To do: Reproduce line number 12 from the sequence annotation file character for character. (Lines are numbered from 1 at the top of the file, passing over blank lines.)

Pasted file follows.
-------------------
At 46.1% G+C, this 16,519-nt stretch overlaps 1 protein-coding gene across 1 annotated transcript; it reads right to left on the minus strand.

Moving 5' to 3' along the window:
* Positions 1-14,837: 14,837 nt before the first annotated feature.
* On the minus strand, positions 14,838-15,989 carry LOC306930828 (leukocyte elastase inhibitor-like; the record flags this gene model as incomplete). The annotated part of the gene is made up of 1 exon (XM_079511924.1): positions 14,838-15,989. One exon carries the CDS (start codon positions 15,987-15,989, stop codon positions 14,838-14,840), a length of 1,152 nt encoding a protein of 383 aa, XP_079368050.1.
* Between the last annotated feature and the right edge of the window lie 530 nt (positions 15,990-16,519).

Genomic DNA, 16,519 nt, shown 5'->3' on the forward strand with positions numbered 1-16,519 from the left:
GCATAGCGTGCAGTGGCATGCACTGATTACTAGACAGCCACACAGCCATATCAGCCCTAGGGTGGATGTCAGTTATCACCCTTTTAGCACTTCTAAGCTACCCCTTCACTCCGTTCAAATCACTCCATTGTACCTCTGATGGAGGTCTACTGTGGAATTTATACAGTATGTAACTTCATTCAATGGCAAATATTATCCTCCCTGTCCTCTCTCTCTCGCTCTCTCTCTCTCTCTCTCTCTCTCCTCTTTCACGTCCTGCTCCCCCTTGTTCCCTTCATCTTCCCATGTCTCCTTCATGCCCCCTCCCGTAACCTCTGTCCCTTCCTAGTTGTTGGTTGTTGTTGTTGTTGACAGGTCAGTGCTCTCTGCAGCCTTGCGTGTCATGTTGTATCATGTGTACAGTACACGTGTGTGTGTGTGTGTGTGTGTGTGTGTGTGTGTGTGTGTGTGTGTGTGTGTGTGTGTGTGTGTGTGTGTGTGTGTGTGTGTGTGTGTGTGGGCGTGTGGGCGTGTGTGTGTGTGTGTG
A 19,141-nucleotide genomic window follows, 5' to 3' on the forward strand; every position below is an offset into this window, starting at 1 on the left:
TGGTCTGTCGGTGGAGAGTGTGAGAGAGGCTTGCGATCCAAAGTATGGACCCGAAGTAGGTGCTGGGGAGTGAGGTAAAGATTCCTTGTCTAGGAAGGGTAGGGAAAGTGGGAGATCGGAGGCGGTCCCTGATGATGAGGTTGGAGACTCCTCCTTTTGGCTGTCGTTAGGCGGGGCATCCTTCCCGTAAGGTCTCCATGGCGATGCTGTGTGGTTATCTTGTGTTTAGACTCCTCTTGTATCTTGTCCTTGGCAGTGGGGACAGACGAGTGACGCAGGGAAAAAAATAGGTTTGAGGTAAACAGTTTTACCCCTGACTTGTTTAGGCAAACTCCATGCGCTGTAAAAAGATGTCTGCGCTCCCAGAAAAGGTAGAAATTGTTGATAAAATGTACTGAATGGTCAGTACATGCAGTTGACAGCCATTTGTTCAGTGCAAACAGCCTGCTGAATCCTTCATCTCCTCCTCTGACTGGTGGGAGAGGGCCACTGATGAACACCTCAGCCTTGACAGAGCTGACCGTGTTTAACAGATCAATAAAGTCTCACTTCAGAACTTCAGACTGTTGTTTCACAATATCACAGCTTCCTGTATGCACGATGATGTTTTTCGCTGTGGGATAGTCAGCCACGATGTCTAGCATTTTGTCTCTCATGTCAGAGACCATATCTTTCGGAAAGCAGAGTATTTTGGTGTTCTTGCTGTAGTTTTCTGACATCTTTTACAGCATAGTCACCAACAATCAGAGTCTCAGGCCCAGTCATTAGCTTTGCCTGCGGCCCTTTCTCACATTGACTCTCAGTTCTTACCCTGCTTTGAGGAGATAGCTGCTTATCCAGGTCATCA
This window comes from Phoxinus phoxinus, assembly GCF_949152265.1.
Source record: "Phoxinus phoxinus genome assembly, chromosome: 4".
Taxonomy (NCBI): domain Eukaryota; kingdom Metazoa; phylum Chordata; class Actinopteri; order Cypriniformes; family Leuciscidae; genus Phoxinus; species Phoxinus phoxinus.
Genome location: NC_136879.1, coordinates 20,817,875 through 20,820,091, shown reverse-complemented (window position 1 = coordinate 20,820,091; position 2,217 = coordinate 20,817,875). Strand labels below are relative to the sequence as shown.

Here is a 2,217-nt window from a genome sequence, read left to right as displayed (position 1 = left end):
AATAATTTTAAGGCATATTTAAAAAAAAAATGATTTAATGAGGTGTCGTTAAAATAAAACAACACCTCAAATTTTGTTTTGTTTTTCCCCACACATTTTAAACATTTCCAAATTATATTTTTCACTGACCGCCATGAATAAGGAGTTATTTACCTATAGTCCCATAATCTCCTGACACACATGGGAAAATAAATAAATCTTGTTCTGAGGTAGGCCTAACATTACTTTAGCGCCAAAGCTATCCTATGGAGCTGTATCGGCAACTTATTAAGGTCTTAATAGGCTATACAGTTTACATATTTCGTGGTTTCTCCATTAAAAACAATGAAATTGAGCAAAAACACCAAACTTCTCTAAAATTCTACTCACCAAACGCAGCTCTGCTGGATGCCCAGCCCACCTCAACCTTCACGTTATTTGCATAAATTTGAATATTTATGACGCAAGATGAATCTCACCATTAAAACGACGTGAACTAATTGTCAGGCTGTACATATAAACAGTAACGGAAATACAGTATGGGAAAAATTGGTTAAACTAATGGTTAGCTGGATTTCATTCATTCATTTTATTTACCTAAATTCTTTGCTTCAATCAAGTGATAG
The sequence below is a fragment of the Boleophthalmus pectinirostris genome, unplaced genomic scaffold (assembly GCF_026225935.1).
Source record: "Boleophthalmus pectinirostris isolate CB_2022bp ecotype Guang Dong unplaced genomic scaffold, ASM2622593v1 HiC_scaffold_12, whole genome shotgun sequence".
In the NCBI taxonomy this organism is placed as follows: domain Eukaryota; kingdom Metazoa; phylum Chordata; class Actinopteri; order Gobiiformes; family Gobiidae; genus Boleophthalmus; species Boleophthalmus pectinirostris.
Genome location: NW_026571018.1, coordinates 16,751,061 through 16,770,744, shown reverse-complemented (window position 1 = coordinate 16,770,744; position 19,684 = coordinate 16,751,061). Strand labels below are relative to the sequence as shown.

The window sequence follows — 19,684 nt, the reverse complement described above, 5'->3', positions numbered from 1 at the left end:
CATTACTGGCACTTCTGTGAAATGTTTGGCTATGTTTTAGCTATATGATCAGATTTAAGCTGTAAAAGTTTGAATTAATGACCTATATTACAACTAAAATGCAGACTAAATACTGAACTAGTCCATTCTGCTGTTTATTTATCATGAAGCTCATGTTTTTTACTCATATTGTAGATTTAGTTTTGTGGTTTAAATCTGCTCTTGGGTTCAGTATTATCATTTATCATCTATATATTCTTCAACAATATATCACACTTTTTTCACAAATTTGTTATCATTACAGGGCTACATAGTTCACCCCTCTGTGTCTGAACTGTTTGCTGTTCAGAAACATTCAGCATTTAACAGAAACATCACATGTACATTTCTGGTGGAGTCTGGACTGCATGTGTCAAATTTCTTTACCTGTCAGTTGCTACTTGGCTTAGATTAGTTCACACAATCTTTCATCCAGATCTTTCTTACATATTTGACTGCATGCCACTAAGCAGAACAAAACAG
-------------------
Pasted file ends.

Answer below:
Taxonomy (NCBI): domain Eukaryota; kingdom Metazoa; phylum Chordata; class Actinopteri; order Cypriniformes; family Leuciscidae; genus Phoxinus; species Phoxinus phoxinus.